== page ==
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02:23 05/19/2008
Israel at 60: Birthday Dedication
Israel should dedicate the celebration to Britain and the US because they earned it.

By Hasan Afif El-Hasan

The Zionists and their supporters read the history of the Palestinian-Israeli conflict within the context of success in establishing the State of Israel; but the facts suggest it is a history of injustice that has beset the Palestinian people because of no fault of their own.

Israel was created on narrow ethno-religious grounds, replacing and dominating the Palestinians who lived there for centuries. Israel would have never celebrated its sixtieth anniversary or even the first without the support of the West. And the Palestinians have been defending themselves with very limited resources against the powerful international Zionism and the great powers of the West since the inception of the Zionist movement. 

The struggle of the Palestinians has persisted since Theodore Herzel launched his Zionist project. To justify the morality of claiming a country that had been populated by its indigenous Arabs, Herzl, the father of Zionism used the same Europeans’ justification for colonialism by elucidating that the indigent Arabs would benefit from the colonization of their land by the civilized European Jews.

The British conquered Palestine in 1917 and issued in the same year the Balfour Declaration to create a Jewish homeland in Palestine. Sir Arthur Money, the head of the British Territory Administration in Palestine wrote to Lord Curzon in April 1919: “The Palestinians in fact desire Palestine for themselves: and have no intention of allowing their country to be thrown open to hordes of Jews from Eastern and Central Europe”. The League of Nations that was dominated by the victorious powers mandated Britain to administer Palestine with explicit commitment to create the right conditions for establishing a national home for the Jewish people against the will of its Arab population.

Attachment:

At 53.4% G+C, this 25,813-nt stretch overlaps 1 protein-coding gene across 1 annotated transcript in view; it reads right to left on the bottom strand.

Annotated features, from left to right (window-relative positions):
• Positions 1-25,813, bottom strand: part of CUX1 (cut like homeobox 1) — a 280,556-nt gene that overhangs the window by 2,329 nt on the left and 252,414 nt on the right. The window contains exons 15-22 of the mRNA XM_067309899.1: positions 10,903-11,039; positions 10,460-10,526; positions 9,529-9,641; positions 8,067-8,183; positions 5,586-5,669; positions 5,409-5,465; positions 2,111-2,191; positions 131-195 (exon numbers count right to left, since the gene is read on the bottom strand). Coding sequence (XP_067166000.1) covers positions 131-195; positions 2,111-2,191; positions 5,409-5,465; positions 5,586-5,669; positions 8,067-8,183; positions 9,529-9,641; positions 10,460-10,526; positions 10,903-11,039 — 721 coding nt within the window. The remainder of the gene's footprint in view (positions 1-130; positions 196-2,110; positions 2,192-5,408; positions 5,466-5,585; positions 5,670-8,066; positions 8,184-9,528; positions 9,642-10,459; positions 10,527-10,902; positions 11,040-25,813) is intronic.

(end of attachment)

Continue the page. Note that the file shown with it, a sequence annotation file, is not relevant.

Palestinian Arabs, Muslims and Christians alike had resented the Zionists’ activities in their country before the creation of the Mandate. They were enraged when the 1918 Zionist Commission headed by Chaim Weizmann requested making Hebrew an official language besides Arabic. Jews then constituted only seven percent of the population owning one percent of the land, but the British occupying military granted Weizmann the request. Under the British rule, the Zionists managed to increase the Jewish population to twenty-eight percent through European Jews immigration.

A Palestinian popular national movement emerged as a response to Balfour Declaration, the San Ramo Peace Conference resolution, the defeat of King Faisal by the French in Syria and the growing Jewish presence. It was obvious from the start of the British rule in Palestine that its policy favored the Jewish community on the expense of the Arabs. The usage of Hebrew as an official language, the arrival of representatives of different organizations in the Zionist movement, and the appointment of Sir Herbert Samuel, a Zionist Jew, as the high commissioner were signs of Britain’s determination to establish a Jewish dominated state in Palestine. The Palestinians were frightened of the prospect of becoming a minority in their country when Sir Herbert Samuel summarized in a speech the main objective of the Zionist movement, “[to create] a purely self-governing Commonwealth under the auspices of an established Jewish majority”.